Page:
assert_not magic?

Ryan Palo
        def test_code_isnt_magic
          code = [:ruby, :python, :javascript, :html, :css, :bash]
          assert_not code.any? { |language| language.magic? }
        end

        # A programming blog by Ryan Palo
        
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Type Aliases in Rust

Dec 4, 2019 Buy me a coffee Buy me a coffee

I always forget about type aliases when I’m writing Rust code–mostly I get caught up in making it work mechanically and making the compiler happy and forget about readability. But yesterday, I was working through Advent of Code Day 3 challenge, and I remembered them. Just to see if they helped, I sprinkled them into my code, and I was shocked at how much better I felt about reading through what I had done.

Better readability, better self-documentation, less static to hold in mental memory at once.

Here’s a snippet of the code before the transformation:

fn parse_input() -> (Vec<Coordinate>, Vec<Coordinate>) {
    let text = fs::read_to_string("data/day3.txt").unwrap();
    let lines: Vec<&str> = text.split("\n").collect();
    let mut wires = lines.into_iter().map(build_moves).map(make_wire);
    (wires.next().unwrap(), wires.next().unwrap())
}

/// Build a Wire out of relative Moves
fn make_wire(moves: Vec<Coordinate>) -> Vec<Coordinate> {
    let mut current = Coordinate { x: 0, y: 0 };
    let mut results: Wire = Vec::new();

    for step in moves {
        current = step + current;
        results.push(current);
    }

    results
}

// ...

Lots of Vectors full of Coordinates right? And some are global coordinates, and some are lists of relative steps from one coordinate to the next, so they’re not conceptually the same “type” of Vec<Coordinate>. Messy, right?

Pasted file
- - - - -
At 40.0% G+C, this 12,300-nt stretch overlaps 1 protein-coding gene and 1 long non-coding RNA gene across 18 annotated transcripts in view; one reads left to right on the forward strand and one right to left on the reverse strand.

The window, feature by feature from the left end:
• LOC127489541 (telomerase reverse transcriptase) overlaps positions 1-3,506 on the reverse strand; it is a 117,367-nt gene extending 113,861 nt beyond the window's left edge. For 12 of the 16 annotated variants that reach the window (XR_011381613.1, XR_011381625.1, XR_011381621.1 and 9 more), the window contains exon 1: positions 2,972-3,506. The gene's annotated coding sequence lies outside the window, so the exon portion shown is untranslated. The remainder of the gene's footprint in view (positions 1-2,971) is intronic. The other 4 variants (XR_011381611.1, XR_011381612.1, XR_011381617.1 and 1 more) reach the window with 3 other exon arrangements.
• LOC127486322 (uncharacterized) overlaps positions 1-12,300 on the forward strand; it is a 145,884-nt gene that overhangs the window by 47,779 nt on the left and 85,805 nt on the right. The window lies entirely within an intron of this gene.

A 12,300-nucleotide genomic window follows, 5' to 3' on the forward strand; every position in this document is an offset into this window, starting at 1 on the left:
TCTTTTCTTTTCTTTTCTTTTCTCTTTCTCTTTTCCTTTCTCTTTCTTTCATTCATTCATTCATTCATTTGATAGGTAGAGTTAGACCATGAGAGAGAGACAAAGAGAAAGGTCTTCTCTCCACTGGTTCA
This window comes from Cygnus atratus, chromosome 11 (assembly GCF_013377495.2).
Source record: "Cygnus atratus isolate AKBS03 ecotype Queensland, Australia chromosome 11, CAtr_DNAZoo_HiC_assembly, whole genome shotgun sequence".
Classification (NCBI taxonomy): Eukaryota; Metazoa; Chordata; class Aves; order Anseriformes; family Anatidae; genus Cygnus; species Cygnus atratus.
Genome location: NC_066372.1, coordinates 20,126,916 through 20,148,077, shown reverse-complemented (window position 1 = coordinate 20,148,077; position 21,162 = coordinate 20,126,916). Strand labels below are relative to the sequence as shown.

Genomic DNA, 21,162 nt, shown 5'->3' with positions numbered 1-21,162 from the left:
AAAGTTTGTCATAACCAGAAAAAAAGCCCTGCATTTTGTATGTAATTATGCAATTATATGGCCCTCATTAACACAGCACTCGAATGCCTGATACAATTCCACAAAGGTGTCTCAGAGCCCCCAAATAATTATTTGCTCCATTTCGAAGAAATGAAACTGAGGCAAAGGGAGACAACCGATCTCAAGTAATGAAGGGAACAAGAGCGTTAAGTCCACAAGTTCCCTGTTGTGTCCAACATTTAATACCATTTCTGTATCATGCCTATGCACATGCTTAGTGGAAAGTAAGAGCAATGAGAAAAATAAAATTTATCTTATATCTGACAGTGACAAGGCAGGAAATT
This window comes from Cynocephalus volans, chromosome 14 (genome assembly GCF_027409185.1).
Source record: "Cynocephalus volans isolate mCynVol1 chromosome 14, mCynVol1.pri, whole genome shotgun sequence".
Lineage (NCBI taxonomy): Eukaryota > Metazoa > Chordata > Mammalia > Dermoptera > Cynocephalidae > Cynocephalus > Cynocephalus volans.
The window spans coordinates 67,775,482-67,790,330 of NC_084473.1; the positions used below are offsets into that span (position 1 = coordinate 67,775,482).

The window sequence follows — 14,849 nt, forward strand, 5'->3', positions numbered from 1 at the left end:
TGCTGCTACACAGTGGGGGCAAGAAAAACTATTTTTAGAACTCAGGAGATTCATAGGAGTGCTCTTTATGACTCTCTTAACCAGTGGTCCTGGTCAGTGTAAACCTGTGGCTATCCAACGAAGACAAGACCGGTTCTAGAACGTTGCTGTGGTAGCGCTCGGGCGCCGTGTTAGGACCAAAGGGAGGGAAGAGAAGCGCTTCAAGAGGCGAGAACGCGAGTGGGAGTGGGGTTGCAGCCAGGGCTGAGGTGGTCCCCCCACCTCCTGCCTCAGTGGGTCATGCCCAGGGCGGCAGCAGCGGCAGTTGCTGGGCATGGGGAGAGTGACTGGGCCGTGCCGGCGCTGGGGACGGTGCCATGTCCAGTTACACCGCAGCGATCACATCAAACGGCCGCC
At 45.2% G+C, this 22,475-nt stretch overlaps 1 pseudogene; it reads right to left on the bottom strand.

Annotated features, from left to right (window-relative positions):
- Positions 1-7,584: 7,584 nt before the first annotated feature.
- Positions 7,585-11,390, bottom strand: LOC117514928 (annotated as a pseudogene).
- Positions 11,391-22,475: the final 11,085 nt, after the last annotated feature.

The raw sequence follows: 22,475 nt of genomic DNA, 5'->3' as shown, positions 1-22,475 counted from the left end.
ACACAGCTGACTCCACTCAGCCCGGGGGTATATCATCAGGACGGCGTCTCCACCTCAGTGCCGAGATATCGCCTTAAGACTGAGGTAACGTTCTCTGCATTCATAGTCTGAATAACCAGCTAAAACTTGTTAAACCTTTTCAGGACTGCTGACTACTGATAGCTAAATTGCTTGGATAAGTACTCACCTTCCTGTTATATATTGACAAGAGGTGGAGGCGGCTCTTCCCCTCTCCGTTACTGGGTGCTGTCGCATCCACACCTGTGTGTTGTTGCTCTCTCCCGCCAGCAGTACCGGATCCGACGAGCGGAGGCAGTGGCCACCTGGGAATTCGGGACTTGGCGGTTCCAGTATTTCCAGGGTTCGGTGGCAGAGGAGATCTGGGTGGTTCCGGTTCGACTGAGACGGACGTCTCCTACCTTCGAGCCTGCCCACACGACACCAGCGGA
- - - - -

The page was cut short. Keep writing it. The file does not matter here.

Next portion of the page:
Here’s what it looks like after I add in my type aliases:

/// A Wire is a chain of coordinates that are electrically connected
type Wire = Vec<Coordinate>;

/// Moves are an ordered list of delta moves to make to form a wire
type Moves = Vec<Coordinate>;


fn parse_input() -> (Wire, Wire) {
    let text = fs::read_to_string("data/day3.txt").unwrap();
    let lines: Vec<&str> = text.split("\n").collect();
    let mut wires = lines.into_iter().map(build_moves).map(make_wire);
    (wires.next().unwrap(), wires.next().unwrap())
}

/// Build a Wire out of relative Moves
fn make_wire(moves: Moves) -> Wire {
    let mut current = Coordinate { x: 0, y: 0 };
    let mut results: Wire = Vec::new();

    for step in moves {
        current = step + current;
        results.push(current);
    }

    results
}

// ...

Now, even though Wire and Moves are made up of the same ingredients, they are separated conceptually for our brains to process, and our intent is documented much better.

This is my fourth attempt at learning Rust, and it’s certainly feeling quite a bit better than any time before. So, yay for improvement!



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